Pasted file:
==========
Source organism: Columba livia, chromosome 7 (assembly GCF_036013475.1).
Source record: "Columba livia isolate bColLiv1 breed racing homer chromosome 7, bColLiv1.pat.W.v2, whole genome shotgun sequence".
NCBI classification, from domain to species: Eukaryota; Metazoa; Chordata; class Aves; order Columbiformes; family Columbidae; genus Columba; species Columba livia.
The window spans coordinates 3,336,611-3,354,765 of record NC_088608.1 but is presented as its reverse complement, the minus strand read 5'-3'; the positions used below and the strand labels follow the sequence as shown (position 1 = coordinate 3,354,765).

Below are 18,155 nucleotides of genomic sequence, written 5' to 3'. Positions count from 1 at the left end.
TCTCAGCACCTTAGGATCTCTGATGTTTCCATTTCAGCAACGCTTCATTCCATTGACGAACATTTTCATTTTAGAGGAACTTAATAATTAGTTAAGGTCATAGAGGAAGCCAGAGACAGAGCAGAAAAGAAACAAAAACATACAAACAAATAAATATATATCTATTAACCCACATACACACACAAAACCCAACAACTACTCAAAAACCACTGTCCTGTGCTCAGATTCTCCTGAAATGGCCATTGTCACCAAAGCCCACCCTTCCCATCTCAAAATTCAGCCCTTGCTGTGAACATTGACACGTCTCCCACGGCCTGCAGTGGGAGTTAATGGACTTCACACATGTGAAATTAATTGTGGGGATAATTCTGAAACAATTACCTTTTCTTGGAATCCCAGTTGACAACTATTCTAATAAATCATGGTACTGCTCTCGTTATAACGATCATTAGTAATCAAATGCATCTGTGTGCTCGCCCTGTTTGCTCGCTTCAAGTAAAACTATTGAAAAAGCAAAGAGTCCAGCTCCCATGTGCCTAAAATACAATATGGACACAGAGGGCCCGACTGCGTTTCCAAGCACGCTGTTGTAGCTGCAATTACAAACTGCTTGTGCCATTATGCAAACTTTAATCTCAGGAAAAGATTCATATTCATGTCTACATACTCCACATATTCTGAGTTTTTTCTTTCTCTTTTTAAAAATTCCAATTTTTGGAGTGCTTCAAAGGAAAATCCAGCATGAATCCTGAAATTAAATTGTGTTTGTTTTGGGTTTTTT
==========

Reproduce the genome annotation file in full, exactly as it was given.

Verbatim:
Source organism: Columba livia, chromosome 7 (assembly GCF_036013475.1).
Source record: "Columba livia isolate bColLiv1 breed racing homer chromosome 7, bColLiv1.pat.W.v2, whole genome shotgun sequence".
NCBI classification, from domain to species: Eukaryota; Metazoa; Chordata; class Aves; order Columbiformes; family Columbidae; genus Columba; species Columba livia.
The window spans coordinates 3,336,611-3,354,765 of record NC_088608.1 but is presented as its reverse complement, the minus strand read 5'-3'; the positions used below and the strand labels follow the sequence as shown (position 1 = coordinate 3,354,765).

Below are 18,155 nucleotides of genomic sequence, written 5' to 3'. Positions count from 1 at the left end.
TCTCAGCACCTTAGGATCTCTGATGTTTCCATTTCAGCAACGCTTCATTCCATTGACGAACATTTTCATTTTAGAGGAACTTAATAATTAGTTAAGGTCATAGAGGAAGCCAGAGACAGAGCAGAAAAGAAACAAAAACATACAAACAAATAAATATATATCTATTAACCCACATACACACACAAAACCCAACAACTACTCAAAAACCACTGTCCTGTGCTCAGATTCTCCTGAAATGGCCATTGTCACCAAAGCCCACCCTTCCCATCTCAAAATTCAGCCCTTGCTGTGAACATTGACACGTCTCCCACGGCCTGCAGTGGGAGTTAATGGACTTCACACATGTGAAATTAATTGTGGGGATAATTCTGAAACAATTACCTTTTCTTGGAATCCCAGTTGACAACTATTCTAATAAATCATGGTACTGCTCTCGTTATAACGATCATTAGTAATCAAATGCATCTGTGTGCTCGCCCTGTTTGCTCGCTTCAAGTAAAACTATTGAAAAAGCAAAGAGTCCAGCTCCCATGTGCCTAAAATACAATATGGACACAGAGGGCCCGACTGCGTTTCCAAGCACGCTGTTGTAGCTGCAATTACAAACTGCTTGTGCCATTATGCAAACTTTAATCTCAGGAAAAGATTCATATTCATGTCTACATACTCCACATATTCTGAGTTTTTTCTTTCTCTTTTTAAAAATTCCAATTTTTGGAGTGCTTCAAAGGAAAATCCAGCATGAATCCTGAAATTAAATTGTGTTTGTTTTGGGTTTTTT